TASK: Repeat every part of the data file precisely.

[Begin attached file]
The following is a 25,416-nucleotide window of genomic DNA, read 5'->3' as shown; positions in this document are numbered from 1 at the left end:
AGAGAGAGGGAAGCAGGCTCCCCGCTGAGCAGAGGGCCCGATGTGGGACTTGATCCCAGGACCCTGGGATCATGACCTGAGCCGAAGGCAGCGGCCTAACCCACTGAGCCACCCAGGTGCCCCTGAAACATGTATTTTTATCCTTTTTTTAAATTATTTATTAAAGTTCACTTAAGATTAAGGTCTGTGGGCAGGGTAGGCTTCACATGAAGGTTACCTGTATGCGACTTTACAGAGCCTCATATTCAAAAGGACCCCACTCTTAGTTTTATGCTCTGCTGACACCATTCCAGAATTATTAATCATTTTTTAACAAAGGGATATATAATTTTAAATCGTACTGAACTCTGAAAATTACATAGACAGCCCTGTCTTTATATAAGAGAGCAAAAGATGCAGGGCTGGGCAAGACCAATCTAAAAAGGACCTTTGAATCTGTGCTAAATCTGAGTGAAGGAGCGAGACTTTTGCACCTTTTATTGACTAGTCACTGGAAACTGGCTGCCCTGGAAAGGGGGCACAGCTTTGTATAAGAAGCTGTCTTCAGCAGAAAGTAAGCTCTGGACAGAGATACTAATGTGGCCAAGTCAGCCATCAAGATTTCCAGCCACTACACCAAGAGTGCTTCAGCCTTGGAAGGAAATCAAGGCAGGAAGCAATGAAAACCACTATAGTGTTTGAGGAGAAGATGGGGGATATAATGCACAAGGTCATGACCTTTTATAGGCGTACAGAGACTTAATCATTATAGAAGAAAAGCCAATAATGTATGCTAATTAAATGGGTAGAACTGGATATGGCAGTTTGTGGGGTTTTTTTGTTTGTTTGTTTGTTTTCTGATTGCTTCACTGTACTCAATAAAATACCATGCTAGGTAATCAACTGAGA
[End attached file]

The following is a 25,416-nucleotide window of genomic DNA, read 5'->3' as shown; positions in this document are numbered from 1 at the left end:
AGAGAGAGGGAAGCAGGCTCCCCGCTGAGCAGAGGGCCCGATGTGGGACTTGATCCCAGGACCCTGGGATCATGACCTGAGCCGAAGGCAGCGGCCTAACCCACTGAGCCACCCAGGTGCCCCTGAAACATGTATTTTTATCCTTTTTTTAAATTATTTATTAAAGTTCACTTAAGATTAAGGTCTGTGGGCAGGGTAGGCTTCACATGAAGGTTACCTGTATGCGACTTTACAGAGCCTCATATTCAAAAGGACCCCACTCTTAGTTTTATGCTCTGCTGACACCATTCCAGAATTATTAATCATTTTTTAACAAAGGGATATATAATTTTAAATCGTACTGAACTCTGAAAATTACATAGACAGCCCTGTCTTTATATAAGAGAGCAAAAGATGCAGGGCTGGGCAAGACCAATCTAAAAAGGACCTTTGAATCTGTGCTAAATCTGAGTGAAGGAGCGAGACTTTTGCACCTTTTATTGACTAGTCACTGGAAACTGGCTGCCCTGGAAAGGGGGCACAGCTTTGTATAAGAAGCTGTCTTCAGCAGAAAGTAAGCTCTGGACAGAGATACTAATGTGGCCAAGTCAGCCATCAAGATTTCCAGCCACTACACCAAGAGTGCTTCAGCCTTGGAAGGAAATCAAGGCAGGAAGCAATGAAAACCACTATAGTGTTTGAGGAGAAGATGGGGGATATAATGCACAAGGTCATGACCTTTTATAGGCGTACAGAGACTTAATCATTATAGAAGAAAAGCCAATAATGTATGCTAATTAAATGGGTAGAACTGGATATGGCAGTTTGTGGGGTTTTTTTGTTTGTTTGTTTGTTTTCTGATTGCTTCACTGTACTCAATAAAATACCATGCTAGGTAATCAACTGAGA